Can reuse roadmap really drive change?

An ambitious set of targets for ramping up the use of reusable materials is welcome, but the plan is let down by a lack of business engagement, writes David Burrows.

WHAT’S NEW? Campaigners at City to Sea and consultants at Eunomia have together produced a “roadmap” to help foodservice companies reduce disposable packaging and encourage reuse.

GIVE ME THE TOP LINE. Ok, so the roadmap is basically a list of targets for cafés, takeaways and fast food joints to meet. All are stretching. Some are sensible. A couple are extremely ambitious.

WHAT KIND OF TARGETS? By 2022 they want 25% of cups to be reusable (and by 2025 it’s 75%). Tough but doable. The pre-covid rate was well under 5% and confidence has been hit thanks to some major outlets banning reusables. A few have introduced contactless models but some are still sticking with single-use – including for dining in.

The finding that only 50% of the brands serving coffees offered discounts is a surprise. Charges for cups rather than discounts would be better (research shows they are more effective, as did an investigation by Footprint). As would some marketing oomph. In visiting outlets, the researchers found 83% of contemporary fast food chains didn’t promote reusable cups at all.

ARE THERE OTHER TARGETS? Yes. They want 100% of single-use plastic (SUP) cutlery removed for eat-in by 2021; then 75% of forks, spoons and knives used for eat-in to be reusable by 2025.

Only 53% of the 15 businesses offering coffee served it in ‘proper’ cups, while only 20% of eat-in venues provided reusable cutlery (disposables are dirt cheap while dishwashers cost time and money). These levels have fallen further due to covid: Costa Coffee, Wimpy and Paterisserie Valerie are the chains that have kept ceramics and reusable cutlery; all others have reverted to disposable plastic or paper for dining in.

From next year disposable sachets should be banned for eat-in, according to the roadmap. Restaurants have actually switched away from dispensers recently (in part due to the UK government’s covid-safe guidance).

Those targets are easy compared with the one for takeaway containers: 10% sold in reusables by 2022. Given our pandemic penchant for food deliveries this has to be an area to focus on. But the big delivery platforms remain steadfastly anti-reuse, it seems. Perhaps McDonald’s entry into the fray next year as part of TerraCycle’s Loop will (Mc)shake things up?

SO WHICH COMPANIES DID THEY ASSESS? The top 20 high street food-to-go operators (by sales turnover). So: Caffè Nero, Costa Coffee, Greggs, Patisserie Valerie, Pret A Manger, Starbucks, Subway, Benugo, Eat, Itsu, Leon, Five Guys, Wasabi, Burger King, Dixy Chicken, Chicken Cottage, KFC, McDonald’s, Pepe’s Piri Piri and Wimpy. Most have struggled during covid, with many shrinking their estates (Eat has closed permanently).

What’s clear from the research is that there is little acknowledgement of the waste hierarchy. Efforts to push reuse might be poor, but recycling policies are equally so. Only two out of the 18 chains that didn’t provide table service offered consistent front-of-house recycling across all outlets. There was also no evidence of food waste being collected separately.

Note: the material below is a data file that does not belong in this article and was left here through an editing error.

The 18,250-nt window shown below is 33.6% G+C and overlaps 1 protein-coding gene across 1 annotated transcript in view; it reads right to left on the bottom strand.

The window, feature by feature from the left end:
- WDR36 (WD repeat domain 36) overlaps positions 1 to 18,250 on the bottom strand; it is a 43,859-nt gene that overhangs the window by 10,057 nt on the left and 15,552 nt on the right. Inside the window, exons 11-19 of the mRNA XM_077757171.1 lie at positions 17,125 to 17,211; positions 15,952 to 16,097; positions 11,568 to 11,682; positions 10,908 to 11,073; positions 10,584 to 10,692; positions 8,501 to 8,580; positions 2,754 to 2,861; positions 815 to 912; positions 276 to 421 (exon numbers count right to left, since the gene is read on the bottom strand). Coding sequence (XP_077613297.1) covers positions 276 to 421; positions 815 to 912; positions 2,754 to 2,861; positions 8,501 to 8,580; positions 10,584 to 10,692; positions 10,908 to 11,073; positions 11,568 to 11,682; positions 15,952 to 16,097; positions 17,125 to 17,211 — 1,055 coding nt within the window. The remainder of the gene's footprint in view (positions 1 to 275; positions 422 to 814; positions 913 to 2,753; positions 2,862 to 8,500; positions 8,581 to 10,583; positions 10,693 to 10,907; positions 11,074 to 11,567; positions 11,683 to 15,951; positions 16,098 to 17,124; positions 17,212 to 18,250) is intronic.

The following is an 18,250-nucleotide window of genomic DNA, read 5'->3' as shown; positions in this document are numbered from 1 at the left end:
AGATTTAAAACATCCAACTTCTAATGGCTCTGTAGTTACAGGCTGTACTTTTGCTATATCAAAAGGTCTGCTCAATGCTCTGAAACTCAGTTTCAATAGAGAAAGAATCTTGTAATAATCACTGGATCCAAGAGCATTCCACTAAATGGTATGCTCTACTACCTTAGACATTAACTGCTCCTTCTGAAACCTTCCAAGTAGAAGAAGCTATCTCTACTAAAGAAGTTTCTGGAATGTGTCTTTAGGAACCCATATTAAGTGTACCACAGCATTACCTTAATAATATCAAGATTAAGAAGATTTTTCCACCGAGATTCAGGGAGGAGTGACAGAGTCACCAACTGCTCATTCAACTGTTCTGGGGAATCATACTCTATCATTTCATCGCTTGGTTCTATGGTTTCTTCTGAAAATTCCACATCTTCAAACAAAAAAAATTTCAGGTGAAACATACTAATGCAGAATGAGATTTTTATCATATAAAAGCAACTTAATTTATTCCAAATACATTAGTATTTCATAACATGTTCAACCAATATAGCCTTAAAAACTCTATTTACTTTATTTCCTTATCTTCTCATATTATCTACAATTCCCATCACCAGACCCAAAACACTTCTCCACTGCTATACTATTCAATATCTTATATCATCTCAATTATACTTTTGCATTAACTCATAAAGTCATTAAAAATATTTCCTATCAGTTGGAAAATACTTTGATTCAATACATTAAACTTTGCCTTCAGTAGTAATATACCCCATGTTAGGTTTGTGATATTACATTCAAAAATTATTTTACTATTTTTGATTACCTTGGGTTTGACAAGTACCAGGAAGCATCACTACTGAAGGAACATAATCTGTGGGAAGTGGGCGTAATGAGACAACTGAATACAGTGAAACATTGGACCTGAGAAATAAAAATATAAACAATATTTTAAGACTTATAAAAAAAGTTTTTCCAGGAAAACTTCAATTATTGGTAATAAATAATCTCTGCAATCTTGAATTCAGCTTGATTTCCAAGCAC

IT ALL SEEMS RATHER DISAPPOINTING. You could say that. However, if you pick out some of the things these chains are doing and put them together you’d probably get a pretty resource efficient business – one that’s focused on reuse and reducing waste. This would actually have given the whole project more impact – a graphic perhaps of a café or restaurant highlighting the best reuse, reduction and recycling policies (there is an interesting piece of work to be done in reusable milk containers for example) and the brands pioneering them.

Indeed, welcome as the research is, it lacks detailed examples of good practice. If 83% of outlets weren’t promoting reusable cups, what were the other 17% doing? It doesn’t really say specifically. It’s also let down by the fact there’s zero insight from or engagement with the sector.

SO HOW DO CAMPAIGNERS PLAN TO MEET THOSE TARGETS THEN? Good question. They’ve been engaging some of the brands through a “taskforce” called Repeat but it’s not quite clear what’s been achieved. As well as the targets there is a call for more transparency and for chains to publicise their plastic packaging footprint like Iceland (a pretty pointless exercise unless set in the context of all packaging regardless of material).

The Foodservice Packaging Association said simply: “If applied to our sector, City to Sea’s proposals would likely result in the demise of the foodservice sector.” Will businesses be equally unenthusiastic about all this? City to Sea has written to the CEOs of brands in its research so they can help develop the roadmap. Engagement could be even trickier given that there will be another assessment of the top chains next year and this time it will rank them.

There was no league table this year given the pandemic’s impact on the sector. Foodservice brands are struggling, that much is certain. Reliance on disposables has also increased. And yet businesses are realising how quickly they – and customers – can adapt. Behaviour is changing and could well continue to do so quite rapidly: banned from sitting in to enjoy coffee in a proper cup, maybe more of us will relish the future prospect of sitting down for a flat white and a sandwich rather than rushing off with it?

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